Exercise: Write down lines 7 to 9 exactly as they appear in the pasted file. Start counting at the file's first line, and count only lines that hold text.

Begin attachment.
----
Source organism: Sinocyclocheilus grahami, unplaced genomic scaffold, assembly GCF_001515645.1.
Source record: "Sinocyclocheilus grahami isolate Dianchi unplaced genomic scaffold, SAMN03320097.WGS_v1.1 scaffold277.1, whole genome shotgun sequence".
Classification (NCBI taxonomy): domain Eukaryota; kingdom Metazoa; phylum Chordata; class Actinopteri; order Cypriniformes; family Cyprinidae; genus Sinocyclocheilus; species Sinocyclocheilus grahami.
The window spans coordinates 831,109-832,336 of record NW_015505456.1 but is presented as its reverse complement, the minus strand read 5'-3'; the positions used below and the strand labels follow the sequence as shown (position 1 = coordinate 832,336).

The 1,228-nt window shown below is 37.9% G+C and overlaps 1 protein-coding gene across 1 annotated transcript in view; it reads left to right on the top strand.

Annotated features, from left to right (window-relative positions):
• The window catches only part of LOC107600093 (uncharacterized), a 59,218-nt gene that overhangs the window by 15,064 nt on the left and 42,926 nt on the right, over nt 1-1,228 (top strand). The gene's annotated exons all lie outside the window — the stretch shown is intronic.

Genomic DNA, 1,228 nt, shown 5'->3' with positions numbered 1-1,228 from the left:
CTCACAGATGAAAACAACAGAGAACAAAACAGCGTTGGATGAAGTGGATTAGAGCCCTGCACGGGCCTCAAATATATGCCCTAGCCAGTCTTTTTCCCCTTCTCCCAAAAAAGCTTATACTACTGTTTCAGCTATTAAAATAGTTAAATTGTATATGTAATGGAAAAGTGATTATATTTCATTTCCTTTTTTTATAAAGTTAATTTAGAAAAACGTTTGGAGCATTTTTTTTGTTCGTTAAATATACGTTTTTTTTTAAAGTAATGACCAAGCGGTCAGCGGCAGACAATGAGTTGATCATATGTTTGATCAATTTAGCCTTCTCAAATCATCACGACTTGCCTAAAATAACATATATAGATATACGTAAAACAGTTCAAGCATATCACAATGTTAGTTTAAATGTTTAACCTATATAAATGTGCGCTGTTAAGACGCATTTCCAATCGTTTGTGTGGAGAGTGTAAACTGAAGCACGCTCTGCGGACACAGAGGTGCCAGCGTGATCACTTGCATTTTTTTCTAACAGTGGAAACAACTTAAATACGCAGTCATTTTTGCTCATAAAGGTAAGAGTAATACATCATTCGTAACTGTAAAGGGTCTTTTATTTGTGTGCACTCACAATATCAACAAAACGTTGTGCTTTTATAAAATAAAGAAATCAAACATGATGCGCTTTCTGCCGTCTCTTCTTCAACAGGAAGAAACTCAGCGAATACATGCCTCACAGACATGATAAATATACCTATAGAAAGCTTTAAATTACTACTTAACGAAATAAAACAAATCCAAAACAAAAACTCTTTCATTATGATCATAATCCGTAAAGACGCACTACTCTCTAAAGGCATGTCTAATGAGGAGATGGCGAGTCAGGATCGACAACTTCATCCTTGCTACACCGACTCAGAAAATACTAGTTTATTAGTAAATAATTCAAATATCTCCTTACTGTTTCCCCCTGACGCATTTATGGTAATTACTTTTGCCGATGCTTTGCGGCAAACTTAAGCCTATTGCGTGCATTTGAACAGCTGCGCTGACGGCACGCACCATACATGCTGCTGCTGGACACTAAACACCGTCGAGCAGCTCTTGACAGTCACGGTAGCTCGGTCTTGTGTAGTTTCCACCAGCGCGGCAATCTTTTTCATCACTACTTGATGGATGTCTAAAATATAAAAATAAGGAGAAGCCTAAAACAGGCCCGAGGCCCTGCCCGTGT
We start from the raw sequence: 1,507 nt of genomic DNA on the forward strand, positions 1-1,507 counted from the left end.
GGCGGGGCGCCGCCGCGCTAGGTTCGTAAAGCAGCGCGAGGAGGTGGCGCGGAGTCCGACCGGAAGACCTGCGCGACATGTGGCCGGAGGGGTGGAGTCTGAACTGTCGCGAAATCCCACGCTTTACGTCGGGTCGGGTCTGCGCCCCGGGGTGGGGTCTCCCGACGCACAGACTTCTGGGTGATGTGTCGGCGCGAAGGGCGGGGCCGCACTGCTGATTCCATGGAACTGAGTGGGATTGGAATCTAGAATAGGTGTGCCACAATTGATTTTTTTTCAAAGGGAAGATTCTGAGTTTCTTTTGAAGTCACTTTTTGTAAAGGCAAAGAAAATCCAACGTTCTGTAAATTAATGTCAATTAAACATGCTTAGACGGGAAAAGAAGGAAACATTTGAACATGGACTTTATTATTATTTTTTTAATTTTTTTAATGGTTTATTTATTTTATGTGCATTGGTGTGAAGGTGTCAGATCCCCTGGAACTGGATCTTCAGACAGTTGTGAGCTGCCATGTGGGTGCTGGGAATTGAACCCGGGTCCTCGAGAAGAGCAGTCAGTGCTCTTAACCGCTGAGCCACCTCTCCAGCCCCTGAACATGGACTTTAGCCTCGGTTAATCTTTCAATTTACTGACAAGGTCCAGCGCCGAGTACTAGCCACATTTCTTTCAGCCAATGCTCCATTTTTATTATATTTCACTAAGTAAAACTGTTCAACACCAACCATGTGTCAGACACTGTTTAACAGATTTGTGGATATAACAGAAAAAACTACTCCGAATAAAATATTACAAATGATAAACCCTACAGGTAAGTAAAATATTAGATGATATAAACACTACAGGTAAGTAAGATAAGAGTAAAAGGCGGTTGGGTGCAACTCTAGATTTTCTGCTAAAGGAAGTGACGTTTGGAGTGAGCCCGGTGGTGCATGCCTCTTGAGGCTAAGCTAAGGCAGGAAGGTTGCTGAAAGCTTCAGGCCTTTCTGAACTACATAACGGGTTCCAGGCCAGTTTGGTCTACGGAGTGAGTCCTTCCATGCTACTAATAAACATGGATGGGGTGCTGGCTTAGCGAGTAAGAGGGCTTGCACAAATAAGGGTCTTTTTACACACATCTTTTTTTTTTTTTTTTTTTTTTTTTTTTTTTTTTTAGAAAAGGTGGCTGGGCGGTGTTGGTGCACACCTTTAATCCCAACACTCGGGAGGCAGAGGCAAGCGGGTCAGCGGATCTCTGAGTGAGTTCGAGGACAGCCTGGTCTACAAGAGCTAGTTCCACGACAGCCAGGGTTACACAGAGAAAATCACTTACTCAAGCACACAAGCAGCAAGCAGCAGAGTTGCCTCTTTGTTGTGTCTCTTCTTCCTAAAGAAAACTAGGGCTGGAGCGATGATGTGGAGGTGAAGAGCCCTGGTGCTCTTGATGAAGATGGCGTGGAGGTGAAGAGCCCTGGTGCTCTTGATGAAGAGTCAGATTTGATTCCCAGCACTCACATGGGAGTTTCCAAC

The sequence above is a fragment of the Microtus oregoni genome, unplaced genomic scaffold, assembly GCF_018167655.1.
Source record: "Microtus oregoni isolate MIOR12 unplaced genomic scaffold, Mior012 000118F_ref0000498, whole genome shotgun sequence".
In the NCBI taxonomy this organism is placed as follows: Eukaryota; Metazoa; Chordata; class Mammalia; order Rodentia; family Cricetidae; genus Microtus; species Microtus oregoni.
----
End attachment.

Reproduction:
• The window catches only part of LOC107600093 (uncharacterized), a 59,218-nt gene that overhangs the window by 15,064 nt on the left and 42,926 nt on the right, over nt 1-1,228 (top strand). The gene's annotated exons all lie outside the window — the stretch shown is intronic.

Genomic DNA, 1,228 nt, shown 5'->3' with positions numbered 1-1,228 from the left:
CTCACAGATGAAAACAACAGAGAACAAAACAGCGTTGGATGAAGTGGATTAGAGCCCTGCACGGGCCTCAAATATATGCCCTAGCCAGTCTTTTTCCCCTTCTCCCAAAAAAGCTTATACTACTGTTTCAGCTATTAAAATAGTTAAATTGTATATGTAATGGAAAAGTGATTATATTTCATTTCCTTTTTTTATAAAGTTAATTTAGAAAAACGTTTGGAGCATTTTTTTTGTTCGTTAAATATACGTTTTTTTTTAAAGTAATGACCAAGCGGTCAGCGGCAGACAATGAGTTGATCATATGTTTGATCAATTTAGCCTTCTCAAATCATCACGACTTGCCTAAAATAACATATATAGATATACGTAAAACAGTTCAAGCATATCACAATGTTAGTTTAAATGTTTAACCTATATAAATGTGCGCTGTTAAGACGCATTTCCAATCGTTTGTGTGGAGAGTGTAAACTGAAGCACGCTCTGCGGACACAGAGGTGCCAGCGTGATCACTTGCATTTTTTTCTAACAGTGGAAACAACTTAAATACGCAGTCATTTTTGCTCATAAAGGTAAGAGTAATACATCATTCGTAACTGTAAAGGGTCTTTTATTTGTGTGCACTCACAATATCAACAAAACGTTGTGCTTTTATAAAATAAAGAAATCAAACATGATGCGCTTTCTGCCGTCTCTTCTTCAACAGGAAGAAACTCAGCGAATACATGCCTCACAGACATGATAAATATACCTATAGAAAGCTTTAAATTACTACTTAACGAAATAAAACAAATCCAAAACAAAAACTCTTTCATTATGATCATAATCCGTAAAGACGCACTACTCTCTAAAGGCATGTCTAATGAGGAGATGGCGAGTCAGGATCGACAACTTCATCCTTGCTACACCGACTCAGAAAATACTAGTTTATTAGTAAATAATTCAAATATCTCCTTACTGTTTCCCCCTGACGCATTTATGGTAATTACTTTTGCCGATGCTTTGCGGCAAACTTAAGCCTATTGCGTGCATTTGAACAGCTGCGCTGACGGCACGCACCATACATGCTGCTGCTGGACACTAAACACCGTCGAGCAGCTCTTGACAGTCACGGTAGCTCGGTCTTGTGTAGTTTCCACCAGCGCGGCAATCTTTTTCATCACTACTTGATGGATGTCTAAAATATAAAAATAAGGAGAAGCCTAAAACAGGCCCGAGGCCCTGCCCGTGT